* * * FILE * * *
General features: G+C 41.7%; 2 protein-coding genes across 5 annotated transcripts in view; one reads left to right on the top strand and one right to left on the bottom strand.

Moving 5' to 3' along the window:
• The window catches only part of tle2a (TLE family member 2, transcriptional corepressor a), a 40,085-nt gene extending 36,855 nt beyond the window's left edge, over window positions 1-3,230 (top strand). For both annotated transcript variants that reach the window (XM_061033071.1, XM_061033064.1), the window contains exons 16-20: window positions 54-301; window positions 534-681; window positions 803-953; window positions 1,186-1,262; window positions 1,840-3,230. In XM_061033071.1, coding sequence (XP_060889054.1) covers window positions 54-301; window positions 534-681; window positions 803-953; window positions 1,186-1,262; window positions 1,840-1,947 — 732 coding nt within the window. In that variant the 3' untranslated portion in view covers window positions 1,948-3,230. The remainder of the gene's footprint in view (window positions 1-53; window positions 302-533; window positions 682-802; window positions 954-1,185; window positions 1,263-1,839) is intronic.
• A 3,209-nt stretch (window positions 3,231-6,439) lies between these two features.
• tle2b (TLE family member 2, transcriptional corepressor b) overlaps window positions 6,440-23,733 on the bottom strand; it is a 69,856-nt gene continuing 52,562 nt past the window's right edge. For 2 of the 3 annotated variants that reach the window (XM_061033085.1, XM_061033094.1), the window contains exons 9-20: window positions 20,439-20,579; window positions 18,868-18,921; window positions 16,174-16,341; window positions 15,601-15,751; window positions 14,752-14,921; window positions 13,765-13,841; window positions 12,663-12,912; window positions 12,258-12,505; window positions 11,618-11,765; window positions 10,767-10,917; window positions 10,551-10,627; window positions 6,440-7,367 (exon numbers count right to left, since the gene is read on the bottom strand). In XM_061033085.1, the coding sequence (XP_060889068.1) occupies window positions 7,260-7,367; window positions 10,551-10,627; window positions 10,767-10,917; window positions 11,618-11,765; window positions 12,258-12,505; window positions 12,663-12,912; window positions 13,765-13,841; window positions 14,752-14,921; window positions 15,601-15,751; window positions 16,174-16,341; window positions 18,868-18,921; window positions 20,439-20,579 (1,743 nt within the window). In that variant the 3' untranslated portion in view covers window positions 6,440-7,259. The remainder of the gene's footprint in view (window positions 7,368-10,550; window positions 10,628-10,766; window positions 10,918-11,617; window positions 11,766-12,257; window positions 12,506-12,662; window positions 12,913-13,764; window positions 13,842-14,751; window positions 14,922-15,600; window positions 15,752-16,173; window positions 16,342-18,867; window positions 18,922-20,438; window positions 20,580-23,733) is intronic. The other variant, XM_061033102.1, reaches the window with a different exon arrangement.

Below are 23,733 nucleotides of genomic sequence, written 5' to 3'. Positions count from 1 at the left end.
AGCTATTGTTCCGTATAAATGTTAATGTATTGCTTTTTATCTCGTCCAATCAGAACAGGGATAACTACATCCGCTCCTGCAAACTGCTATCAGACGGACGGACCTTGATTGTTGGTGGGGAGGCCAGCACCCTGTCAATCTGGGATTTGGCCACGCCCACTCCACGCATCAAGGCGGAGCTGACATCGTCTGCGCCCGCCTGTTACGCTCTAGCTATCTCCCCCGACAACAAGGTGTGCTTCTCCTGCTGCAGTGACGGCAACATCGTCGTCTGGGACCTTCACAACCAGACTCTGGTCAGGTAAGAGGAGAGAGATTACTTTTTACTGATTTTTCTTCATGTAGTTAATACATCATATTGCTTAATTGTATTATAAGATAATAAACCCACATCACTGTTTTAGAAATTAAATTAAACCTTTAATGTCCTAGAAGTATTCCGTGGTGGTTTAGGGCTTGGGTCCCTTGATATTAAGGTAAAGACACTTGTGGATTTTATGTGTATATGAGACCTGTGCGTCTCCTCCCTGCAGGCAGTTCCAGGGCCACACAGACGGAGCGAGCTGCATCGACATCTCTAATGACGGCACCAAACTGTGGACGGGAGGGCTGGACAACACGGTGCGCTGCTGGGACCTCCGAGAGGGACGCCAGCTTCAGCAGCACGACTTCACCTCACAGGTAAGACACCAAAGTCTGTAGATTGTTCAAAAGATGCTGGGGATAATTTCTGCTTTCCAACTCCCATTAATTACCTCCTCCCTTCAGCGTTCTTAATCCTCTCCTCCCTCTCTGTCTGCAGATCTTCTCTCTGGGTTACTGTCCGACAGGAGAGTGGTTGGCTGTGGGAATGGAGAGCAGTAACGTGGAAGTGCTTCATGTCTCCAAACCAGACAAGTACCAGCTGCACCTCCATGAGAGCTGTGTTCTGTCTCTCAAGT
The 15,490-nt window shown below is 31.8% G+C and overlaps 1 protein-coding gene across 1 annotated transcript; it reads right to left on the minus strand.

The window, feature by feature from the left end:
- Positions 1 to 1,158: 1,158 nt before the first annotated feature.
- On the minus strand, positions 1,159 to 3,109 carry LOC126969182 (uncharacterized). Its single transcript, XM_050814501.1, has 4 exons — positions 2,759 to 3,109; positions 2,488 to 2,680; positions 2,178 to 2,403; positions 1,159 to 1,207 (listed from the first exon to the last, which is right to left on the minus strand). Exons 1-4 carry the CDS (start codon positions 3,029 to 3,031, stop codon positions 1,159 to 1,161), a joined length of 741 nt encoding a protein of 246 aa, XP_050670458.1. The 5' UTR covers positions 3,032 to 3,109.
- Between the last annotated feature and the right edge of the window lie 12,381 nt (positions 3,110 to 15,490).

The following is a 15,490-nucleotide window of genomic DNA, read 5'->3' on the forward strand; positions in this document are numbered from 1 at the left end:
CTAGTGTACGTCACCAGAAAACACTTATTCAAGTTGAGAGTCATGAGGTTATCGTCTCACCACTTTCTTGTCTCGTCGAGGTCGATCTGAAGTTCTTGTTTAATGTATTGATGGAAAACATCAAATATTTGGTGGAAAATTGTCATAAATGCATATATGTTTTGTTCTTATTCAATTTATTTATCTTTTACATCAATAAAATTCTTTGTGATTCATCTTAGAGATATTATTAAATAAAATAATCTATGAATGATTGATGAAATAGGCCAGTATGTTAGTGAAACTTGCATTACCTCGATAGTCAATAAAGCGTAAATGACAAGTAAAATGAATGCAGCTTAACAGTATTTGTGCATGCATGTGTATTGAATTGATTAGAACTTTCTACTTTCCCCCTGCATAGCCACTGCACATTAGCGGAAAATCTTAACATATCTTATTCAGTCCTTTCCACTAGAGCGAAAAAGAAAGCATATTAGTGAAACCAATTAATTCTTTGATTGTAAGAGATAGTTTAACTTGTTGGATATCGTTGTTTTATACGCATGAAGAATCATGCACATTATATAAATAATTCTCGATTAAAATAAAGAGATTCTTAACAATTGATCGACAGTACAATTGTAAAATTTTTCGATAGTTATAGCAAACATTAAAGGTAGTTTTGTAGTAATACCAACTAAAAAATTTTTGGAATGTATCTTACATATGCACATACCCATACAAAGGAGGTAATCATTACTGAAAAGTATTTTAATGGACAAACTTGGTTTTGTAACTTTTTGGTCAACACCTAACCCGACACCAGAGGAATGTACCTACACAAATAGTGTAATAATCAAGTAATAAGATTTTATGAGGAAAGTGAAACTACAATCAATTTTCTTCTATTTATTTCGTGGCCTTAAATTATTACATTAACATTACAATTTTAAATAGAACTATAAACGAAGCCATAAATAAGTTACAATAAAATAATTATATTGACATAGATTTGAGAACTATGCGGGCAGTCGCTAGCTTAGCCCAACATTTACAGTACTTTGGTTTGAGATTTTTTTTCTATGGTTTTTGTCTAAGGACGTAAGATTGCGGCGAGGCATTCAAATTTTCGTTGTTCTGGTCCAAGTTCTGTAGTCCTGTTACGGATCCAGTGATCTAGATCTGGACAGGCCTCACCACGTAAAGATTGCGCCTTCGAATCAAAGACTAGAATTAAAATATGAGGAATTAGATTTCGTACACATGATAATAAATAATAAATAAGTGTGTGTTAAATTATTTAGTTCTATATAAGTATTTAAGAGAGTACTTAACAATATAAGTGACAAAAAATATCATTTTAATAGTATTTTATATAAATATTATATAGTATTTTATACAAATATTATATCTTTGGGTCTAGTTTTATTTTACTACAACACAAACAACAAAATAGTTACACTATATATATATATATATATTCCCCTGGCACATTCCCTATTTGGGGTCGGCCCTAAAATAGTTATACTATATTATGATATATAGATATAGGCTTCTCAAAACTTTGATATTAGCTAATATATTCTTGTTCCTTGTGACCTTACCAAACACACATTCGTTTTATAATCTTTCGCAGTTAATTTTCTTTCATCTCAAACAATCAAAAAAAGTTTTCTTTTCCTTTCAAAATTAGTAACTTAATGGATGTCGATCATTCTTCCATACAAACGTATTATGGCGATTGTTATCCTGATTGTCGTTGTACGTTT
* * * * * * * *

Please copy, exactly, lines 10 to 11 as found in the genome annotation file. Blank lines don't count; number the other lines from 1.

- Positions 1 to 1,158: 1,158 nt before the first annotated feature.
- On the minus strand, positions 1,159 to 3,109 carry LOC126969182 (uncharacterized). Its single transcript, XM_050814501.1, has 4 exons — positions 2,759 to 3,109; positions 2,488 to 2,680; positions 2,178 to 2,403; positions 1,159 to 1,207 (listed from the first exon to the last, which is right to left on the minus strand). Exons 1-4 carry the CDS (start codon positions 3,029 to 3,031, stop codon positions 1,159 to 1,161), a joined length of 741 nt encoding a protein of 246 aa, XP_050670458.1. The 5' UTR covers positions 3,032 to 3,109.